1 Department of Electronic Systems, The Technical Faculty of IT and Design, Aalborg University, VBN2 CTIF - Section, The Technical Faculty of IT and Design, Aalborg University, VBN3 The Faculty of Engineering and Science (TECH), Aalborg University, VBN4 CTIF Global, The Technical Faculty of IT and Design, Aalborg University, VBN5 AIT6 Cyprus University of Technology7 Center for TeleInFrastructure, The Technical Faculty of IT and Design, Aalborg University, VBN8 Cyprus University of Technology
The use of wireless sensors for structural health monitoring offers several advantages such as small size, easy installation and minimal intervention on existing structures. However the most significant concern about such wireless sensors is the lifetime of the system, which depends heavily on the type of power supply. No matter how energy efficient the operation of a battery operated sensor is, the energy of the battery will be exhausted at some point. In order to achieve a virtually unlimited lifetime, the sensor node should be able to recharge its battery in an easy way. Energy harvesting emerges as a technique that can harvest energy from the surrounding environment. Among all possible energy harvesting solutions, kinetic energy harvesting seems to be the most convenient, especially for sensors placed on structures that experience regular vibrations. Such micro-vibrations can be harmful to the long-term structural health of a building or bridge, but at the same time they can be exploited as a power source to power the wireless sensors that are monitoring this structural health. This paper presents a new energy harvesting method based on a vibration driven electromagnetic harvester. By using an improved Maximum Power Point Tracking technique on the conversion circuit, the proposed method is shown to maximize the conversion coefficient from kinetic energy to applicable electrical energy.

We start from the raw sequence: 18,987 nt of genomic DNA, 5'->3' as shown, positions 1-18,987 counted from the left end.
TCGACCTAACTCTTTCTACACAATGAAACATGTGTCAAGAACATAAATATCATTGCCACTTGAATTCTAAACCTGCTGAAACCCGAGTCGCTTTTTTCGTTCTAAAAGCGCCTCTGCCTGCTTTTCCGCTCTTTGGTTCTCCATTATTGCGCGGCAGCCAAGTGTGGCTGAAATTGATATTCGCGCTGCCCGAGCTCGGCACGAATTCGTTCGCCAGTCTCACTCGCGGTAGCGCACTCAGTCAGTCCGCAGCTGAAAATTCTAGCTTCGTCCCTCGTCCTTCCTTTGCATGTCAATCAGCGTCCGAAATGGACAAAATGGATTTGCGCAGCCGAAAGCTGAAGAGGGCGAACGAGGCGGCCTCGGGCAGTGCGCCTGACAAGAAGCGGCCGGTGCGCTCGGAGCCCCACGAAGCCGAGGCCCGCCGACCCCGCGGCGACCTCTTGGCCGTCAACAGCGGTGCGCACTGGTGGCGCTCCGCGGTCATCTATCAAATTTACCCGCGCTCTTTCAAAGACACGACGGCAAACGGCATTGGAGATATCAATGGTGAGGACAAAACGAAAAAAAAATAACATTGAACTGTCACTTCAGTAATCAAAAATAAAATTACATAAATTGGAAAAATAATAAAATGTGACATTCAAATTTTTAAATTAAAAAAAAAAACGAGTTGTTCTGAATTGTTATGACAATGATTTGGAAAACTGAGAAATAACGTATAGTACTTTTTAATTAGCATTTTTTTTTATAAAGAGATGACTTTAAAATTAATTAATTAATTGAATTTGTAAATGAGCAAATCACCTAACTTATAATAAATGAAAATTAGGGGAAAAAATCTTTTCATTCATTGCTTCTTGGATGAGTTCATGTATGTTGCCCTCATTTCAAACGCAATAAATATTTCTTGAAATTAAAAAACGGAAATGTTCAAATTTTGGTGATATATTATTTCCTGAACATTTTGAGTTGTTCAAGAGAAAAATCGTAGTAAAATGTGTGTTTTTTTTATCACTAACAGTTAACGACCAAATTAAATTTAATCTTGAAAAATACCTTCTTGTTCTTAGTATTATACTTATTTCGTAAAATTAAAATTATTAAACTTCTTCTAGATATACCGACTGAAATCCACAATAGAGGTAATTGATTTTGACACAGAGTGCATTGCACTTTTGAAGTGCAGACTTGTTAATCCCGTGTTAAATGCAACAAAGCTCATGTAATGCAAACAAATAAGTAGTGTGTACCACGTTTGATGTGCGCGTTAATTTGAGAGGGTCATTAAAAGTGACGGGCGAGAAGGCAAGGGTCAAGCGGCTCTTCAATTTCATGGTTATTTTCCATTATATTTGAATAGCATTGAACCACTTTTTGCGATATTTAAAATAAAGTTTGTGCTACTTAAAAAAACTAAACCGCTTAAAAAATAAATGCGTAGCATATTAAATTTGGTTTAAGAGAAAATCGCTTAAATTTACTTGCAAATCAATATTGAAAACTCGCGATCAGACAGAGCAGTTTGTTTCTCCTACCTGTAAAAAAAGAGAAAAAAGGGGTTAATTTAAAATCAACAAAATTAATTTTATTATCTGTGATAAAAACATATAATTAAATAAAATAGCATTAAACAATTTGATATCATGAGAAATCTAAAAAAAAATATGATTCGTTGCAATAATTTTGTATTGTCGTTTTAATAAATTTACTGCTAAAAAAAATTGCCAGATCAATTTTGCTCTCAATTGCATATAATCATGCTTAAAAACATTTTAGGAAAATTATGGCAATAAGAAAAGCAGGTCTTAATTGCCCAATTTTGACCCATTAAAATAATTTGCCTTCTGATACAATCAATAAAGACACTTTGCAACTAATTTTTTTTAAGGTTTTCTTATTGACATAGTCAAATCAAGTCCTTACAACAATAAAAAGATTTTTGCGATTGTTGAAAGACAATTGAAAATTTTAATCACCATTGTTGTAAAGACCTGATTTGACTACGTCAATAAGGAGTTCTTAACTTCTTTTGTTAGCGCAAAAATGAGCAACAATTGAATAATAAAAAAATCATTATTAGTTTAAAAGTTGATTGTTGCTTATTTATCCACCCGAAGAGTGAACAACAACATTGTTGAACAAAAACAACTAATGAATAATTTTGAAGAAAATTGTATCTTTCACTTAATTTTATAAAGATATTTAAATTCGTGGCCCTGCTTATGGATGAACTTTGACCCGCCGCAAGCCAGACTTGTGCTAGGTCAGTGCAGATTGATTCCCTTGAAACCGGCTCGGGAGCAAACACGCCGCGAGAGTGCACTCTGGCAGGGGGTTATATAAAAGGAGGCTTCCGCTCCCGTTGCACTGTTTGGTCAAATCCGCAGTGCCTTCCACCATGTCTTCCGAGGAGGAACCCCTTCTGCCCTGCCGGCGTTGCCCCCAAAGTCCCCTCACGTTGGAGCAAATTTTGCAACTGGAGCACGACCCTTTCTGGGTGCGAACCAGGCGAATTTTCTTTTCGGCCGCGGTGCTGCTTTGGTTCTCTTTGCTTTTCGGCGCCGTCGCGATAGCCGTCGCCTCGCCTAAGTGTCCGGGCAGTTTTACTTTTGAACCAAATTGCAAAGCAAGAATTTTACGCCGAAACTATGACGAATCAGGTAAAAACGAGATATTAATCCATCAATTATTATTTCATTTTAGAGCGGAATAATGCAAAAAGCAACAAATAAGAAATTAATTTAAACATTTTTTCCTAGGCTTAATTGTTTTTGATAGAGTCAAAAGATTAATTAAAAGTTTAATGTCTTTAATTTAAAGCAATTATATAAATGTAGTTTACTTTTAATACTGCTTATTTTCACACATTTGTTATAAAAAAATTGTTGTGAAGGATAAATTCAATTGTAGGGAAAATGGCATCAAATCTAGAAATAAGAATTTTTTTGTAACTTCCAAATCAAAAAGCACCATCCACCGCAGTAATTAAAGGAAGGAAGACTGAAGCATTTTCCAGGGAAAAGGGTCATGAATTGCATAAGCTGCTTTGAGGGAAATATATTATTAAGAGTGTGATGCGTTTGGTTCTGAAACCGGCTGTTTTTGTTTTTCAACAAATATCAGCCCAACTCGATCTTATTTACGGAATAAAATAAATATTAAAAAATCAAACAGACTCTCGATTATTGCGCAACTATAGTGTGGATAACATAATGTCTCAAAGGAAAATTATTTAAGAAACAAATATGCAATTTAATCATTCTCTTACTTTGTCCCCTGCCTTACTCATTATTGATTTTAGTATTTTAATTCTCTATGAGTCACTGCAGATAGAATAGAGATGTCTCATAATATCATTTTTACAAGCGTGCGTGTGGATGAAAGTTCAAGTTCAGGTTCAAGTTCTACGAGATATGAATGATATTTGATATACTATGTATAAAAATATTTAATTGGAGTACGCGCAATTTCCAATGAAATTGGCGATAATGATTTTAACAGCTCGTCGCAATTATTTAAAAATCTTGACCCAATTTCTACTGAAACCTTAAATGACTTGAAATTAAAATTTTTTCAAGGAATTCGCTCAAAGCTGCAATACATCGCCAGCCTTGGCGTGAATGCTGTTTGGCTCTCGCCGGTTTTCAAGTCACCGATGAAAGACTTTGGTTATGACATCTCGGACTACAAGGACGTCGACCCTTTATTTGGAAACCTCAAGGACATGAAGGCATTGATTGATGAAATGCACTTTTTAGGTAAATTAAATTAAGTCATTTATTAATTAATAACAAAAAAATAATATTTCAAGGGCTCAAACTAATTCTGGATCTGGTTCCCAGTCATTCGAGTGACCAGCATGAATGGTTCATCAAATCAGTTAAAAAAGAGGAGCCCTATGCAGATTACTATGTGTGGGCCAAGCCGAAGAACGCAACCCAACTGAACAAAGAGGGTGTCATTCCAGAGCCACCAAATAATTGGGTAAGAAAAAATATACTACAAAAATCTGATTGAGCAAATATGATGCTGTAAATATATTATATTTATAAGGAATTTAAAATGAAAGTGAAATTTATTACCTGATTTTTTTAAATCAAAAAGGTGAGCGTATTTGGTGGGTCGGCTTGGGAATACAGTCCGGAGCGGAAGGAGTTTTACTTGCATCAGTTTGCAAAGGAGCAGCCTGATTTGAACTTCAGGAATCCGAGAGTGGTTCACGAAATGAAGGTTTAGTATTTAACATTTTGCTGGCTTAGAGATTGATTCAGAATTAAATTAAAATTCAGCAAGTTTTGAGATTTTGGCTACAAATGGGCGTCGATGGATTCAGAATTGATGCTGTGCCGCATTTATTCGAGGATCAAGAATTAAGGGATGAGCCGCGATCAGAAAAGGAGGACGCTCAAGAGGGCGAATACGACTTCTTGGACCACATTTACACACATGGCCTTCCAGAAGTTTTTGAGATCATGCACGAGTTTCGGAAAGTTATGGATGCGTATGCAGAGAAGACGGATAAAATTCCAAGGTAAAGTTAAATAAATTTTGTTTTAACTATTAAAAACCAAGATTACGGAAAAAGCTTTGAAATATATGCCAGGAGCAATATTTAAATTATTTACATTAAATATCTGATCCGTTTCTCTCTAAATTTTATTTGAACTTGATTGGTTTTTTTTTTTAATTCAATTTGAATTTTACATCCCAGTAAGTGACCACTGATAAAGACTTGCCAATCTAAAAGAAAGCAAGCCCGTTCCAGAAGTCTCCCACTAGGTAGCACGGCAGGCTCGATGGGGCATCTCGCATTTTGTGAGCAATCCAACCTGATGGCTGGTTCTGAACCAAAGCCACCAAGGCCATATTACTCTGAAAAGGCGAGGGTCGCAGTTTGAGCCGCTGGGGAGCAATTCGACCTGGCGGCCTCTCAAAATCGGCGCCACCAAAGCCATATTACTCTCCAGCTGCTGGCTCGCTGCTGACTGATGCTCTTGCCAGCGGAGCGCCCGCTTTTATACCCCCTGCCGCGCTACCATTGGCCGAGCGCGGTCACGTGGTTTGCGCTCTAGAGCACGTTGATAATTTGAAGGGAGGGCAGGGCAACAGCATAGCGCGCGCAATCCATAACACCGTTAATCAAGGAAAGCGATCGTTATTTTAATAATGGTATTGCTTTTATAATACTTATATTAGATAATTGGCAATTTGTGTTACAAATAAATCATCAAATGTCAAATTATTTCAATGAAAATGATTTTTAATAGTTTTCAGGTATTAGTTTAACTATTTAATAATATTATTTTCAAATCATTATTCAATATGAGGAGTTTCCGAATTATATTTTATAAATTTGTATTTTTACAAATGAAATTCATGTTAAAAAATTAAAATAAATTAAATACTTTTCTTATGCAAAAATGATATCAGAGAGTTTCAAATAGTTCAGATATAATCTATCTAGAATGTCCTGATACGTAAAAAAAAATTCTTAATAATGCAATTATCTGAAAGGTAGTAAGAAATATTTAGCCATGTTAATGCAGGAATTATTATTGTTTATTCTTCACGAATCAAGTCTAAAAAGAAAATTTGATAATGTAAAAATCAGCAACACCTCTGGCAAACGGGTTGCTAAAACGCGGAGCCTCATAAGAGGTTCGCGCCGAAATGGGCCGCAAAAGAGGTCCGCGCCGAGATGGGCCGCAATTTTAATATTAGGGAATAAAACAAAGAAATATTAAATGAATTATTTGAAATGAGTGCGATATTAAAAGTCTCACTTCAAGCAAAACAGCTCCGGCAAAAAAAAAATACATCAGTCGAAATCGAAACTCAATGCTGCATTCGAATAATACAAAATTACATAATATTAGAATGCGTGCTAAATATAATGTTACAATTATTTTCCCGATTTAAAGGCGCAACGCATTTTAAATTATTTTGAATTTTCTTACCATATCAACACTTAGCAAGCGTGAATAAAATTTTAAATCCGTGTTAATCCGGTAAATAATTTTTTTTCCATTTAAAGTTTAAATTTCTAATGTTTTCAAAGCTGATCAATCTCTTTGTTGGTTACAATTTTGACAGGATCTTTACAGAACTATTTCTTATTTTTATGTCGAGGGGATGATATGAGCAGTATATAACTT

Journal of Vibration and Control, 2013, Vol 19, Issue 15, p. 2255-2269